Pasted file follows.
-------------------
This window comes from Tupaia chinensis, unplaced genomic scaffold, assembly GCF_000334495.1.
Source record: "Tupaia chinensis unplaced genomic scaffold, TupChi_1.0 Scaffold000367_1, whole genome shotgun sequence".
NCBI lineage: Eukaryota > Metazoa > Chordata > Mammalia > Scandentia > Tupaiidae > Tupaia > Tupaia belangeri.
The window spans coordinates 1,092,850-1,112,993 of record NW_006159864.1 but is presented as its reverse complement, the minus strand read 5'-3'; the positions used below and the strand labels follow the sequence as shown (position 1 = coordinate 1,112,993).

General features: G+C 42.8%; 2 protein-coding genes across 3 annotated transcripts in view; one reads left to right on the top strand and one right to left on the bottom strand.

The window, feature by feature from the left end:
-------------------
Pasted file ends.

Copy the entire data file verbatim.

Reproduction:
This window comes from Tupaia chinensis, unplaced genomic scaffold, assembly GCF_000334495.1.
Source record: "Tupaia chinensis unplaced genomic scaffold, TupChi_1.0 Scaffold000367_1, whole genome shotgun sequence".
NCBI lineage: Eukaryota > Metazoa > Chordata > Mammalia > Scandentia > Tupaiidae > Tupaia > Tupaia belangeri.
The window spans coordinates 1,092,850-1,112,993 of record NW_006159864.1 but is presented as its reverse complement, the minus strand read 5'-3'; the positions used below and the strand labels follow the sequence as shown (position 1 = coordinate 1,112,993).

General features: G+C 42.8%; 2 protein-coding genes across 3 annotated transcripts in view; one reads left to right on the top strand and one right to left on the bottom strand.

The window, feature by feature from the left end: